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Long-billed vultures vanish

Published : Dec 23, 2017, 2:46 am IST
Updated : Dec 23, 2017, 2:46 am IST

They were last seen in the city in 2006, says BNHS expert.

A study claims that the population of the oriental white-backed vulture appears to have stabilised.
 A study claims that the population of the oriental white-backed vulture appears to have stabilised.

Mumbai: A joint research paper by the Bombay Natural History Society (BNHS) and the Royal Society for the Protection of Birds( RSPB), UK, which was recently published in the journal ‘Bird Conservation Inter-national,’ revealed that the long-billed vultures were still declining in India even as the population of the oriental white-backed vulture appears to have stabilised

Vultures, which are known for their valuable service to the ecosystem by disposing of cattle carcasses, have become extinct in the city since 2006. They were recently addressed as ‘sanitary workers’ rather than just scavenging birds by the Madras high court. The veterinary drug diclofenac, which is a wonder drug for pain relief in cattle, was found to be extremely toxic to vultures and was held largely responsible for the population crash of this species. Experts believe that this is also the reason for their disappearance in Mumbai.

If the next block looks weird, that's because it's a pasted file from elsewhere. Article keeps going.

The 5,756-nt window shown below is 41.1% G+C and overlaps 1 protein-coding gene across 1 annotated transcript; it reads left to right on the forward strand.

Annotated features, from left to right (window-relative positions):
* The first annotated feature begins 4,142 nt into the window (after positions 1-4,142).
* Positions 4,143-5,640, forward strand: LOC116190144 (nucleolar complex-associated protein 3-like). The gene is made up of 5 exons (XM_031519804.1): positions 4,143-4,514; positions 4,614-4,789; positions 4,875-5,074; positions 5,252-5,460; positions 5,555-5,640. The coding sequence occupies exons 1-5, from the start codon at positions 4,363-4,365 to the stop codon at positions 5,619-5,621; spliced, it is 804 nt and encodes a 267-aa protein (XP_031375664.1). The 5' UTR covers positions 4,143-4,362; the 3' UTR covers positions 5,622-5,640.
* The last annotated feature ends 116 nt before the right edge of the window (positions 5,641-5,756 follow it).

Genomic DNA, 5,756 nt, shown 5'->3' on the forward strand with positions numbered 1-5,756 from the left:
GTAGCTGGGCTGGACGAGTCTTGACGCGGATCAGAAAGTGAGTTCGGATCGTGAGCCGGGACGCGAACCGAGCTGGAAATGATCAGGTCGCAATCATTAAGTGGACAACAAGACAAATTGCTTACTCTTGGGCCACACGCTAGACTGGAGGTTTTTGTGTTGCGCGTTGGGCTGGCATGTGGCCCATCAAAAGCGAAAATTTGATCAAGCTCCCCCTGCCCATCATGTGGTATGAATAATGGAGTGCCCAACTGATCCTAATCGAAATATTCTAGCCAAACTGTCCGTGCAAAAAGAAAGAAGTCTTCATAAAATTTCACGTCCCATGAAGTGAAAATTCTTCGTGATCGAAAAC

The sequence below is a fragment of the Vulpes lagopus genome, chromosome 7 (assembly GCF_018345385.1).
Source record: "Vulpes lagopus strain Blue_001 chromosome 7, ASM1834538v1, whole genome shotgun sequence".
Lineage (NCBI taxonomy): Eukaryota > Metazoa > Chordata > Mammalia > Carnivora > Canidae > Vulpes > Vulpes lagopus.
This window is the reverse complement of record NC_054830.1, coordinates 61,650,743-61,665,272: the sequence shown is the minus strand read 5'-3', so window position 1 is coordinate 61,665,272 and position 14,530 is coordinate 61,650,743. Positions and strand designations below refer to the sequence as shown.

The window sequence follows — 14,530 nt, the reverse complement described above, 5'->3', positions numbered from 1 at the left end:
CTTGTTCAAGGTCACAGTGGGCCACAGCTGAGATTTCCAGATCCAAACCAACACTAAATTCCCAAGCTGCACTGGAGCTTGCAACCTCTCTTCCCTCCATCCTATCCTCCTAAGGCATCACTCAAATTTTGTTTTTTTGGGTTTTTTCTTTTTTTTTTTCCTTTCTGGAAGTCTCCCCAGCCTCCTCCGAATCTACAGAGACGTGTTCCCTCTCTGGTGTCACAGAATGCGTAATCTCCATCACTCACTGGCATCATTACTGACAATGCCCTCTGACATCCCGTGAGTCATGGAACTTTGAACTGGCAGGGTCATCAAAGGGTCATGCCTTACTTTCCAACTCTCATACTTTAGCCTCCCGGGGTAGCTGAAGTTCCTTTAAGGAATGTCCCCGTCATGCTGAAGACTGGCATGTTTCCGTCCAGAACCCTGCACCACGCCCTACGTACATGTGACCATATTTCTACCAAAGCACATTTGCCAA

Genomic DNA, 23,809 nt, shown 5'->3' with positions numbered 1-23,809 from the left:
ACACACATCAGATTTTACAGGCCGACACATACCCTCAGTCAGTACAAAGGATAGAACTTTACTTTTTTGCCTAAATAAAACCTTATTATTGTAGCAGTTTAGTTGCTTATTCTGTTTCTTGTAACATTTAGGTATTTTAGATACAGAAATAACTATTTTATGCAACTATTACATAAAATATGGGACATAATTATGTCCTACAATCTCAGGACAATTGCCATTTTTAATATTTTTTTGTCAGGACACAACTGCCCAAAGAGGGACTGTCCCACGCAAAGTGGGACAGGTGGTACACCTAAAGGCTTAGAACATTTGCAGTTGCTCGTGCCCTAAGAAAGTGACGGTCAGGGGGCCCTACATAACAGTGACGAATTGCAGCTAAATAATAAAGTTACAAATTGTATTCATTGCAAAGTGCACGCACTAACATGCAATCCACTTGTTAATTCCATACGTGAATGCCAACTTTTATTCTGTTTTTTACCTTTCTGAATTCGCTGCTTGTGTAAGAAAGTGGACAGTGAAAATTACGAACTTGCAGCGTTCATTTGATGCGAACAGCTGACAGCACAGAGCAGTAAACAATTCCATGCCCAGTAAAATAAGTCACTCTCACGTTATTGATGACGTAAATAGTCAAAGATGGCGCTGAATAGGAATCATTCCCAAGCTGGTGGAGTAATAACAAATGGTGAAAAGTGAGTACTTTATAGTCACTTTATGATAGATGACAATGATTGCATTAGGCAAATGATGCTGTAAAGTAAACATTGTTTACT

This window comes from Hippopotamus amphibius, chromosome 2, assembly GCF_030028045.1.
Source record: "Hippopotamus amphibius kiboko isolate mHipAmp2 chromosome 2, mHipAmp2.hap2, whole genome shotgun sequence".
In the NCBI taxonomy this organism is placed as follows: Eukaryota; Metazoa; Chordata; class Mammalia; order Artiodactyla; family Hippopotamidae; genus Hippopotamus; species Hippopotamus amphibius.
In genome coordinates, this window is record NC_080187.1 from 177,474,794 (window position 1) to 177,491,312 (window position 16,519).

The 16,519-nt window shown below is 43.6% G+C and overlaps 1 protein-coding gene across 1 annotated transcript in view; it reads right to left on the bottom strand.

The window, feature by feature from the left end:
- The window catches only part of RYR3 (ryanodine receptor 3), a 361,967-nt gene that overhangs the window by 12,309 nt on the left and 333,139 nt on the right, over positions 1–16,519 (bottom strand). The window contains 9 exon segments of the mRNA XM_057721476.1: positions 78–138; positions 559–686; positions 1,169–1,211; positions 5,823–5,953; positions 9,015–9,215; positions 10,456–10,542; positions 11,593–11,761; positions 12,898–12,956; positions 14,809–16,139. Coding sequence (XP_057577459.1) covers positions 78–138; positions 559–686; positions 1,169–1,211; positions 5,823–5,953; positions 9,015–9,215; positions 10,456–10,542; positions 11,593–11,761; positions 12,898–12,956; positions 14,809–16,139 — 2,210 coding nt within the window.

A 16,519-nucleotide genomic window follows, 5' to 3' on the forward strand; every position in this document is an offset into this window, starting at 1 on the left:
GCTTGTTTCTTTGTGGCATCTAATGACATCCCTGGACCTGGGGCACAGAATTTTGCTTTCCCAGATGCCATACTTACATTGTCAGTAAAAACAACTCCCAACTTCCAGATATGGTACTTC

“It was found that the vultures that were present in millions in India in 1990s, had come down to few thousands till the time the diclofenac drug was banned by the end of 2006. During the same time, the vultures in Mumbai disappeared, even from the Tower of Silence,” said Asif Khan, ornithologist, BNHS.

Earlier the Indian vulture, also known as long-billed vultures and the oriental white-backed vultures were found in the city. The griffon vulture, which is a migratory bird, was found in Maharashtra during winters only.

In 2007, crude estimates of the population size for each species were 11,000 for oriental white-backed, 45,000 for the long-billed variety and 1,000 for the slender-bill vultures. The 2012 survey findings reported a slowdown in the decline for all three species and the possible first sign of recovery in the oriental white-backed vulture. In 2015, estimates were approximately 6,000 oriental white-backed vultures, 12,000 long-billed and 1,000 slender-billed vultures, which are alarmingly low. The research “Recent changes in populations of critically endangered gyps vultures in India,” written by multiple authors, with Dr. Vibhu Prakash, head of the BNHS-vulture conservation breeding programme as the lead author, is based on nation-wide surveys carried out on pre-determined routes in different parts of the country during 2015 by BNHS and supported by the RSPB from U.K.

Tags: vultures, bombay natural history society